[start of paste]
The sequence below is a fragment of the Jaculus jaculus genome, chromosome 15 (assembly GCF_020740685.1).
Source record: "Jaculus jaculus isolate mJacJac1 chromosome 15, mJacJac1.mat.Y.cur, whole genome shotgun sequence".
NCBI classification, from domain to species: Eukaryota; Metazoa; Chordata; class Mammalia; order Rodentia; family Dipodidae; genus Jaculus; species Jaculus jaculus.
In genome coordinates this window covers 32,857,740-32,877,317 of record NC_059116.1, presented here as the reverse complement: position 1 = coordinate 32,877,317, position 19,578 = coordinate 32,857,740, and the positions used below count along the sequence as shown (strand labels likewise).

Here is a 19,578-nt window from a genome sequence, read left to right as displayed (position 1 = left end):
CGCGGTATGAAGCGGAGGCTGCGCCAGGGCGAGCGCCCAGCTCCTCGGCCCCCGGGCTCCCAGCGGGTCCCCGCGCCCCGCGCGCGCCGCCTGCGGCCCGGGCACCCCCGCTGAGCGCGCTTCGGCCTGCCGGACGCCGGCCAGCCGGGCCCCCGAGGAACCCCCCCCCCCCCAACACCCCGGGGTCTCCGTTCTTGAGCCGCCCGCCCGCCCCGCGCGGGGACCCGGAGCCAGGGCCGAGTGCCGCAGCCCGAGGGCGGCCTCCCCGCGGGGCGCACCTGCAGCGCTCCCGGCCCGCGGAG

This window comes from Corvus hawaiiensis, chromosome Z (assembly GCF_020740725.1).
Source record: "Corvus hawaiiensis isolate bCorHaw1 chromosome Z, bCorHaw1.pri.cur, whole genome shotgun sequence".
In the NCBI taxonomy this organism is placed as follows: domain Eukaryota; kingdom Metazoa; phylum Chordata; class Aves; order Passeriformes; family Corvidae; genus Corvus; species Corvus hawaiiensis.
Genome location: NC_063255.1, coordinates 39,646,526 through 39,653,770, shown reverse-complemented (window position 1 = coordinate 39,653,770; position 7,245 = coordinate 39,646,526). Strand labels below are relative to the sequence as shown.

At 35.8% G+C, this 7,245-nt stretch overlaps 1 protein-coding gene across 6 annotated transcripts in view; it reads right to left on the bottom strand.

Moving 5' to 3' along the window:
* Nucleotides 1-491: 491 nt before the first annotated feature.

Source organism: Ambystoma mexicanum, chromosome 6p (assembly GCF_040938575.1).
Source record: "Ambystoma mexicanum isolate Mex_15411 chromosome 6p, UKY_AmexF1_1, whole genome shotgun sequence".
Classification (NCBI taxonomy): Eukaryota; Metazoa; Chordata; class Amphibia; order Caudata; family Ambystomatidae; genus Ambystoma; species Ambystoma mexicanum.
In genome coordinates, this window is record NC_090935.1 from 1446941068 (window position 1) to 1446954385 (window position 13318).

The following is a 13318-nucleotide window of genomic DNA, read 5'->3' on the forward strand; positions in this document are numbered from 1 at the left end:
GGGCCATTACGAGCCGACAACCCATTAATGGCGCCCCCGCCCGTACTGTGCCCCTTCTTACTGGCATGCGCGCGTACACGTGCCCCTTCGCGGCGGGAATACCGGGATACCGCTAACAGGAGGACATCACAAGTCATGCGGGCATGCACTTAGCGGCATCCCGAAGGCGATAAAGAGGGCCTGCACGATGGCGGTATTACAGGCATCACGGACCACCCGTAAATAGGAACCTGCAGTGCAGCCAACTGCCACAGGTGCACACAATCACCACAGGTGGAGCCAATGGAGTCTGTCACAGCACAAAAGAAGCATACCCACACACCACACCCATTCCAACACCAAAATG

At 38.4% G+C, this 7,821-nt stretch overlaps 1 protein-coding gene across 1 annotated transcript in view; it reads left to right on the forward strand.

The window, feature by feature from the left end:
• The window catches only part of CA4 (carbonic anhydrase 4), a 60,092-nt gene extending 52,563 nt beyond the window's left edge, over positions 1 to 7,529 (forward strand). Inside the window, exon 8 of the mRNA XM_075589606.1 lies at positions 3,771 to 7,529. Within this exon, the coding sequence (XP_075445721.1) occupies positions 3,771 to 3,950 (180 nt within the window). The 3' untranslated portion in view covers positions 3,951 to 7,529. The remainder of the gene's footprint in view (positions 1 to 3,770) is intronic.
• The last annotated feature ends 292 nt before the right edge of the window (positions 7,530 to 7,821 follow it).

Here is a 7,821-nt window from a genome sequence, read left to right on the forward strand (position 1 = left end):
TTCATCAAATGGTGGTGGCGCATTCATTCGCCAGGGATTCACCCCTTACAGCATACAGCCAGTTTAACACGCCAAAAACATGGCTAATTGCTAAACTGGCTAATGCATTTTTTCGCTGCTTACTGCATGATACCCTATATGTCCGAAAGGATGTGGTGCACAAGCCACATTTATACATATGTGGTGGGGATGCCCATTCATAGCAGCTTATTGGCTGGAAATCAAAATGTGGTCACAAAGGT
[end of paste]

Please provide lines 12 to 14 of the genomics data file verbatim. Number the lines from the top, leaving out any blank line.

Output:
Moving 5' to 3' along the window:
* Nucleotides 1-491: 491 nt before the first annotated feature.

Source organism: Ambystoma mexicanum, chromosome 6p (assembly GCF_040938575.1).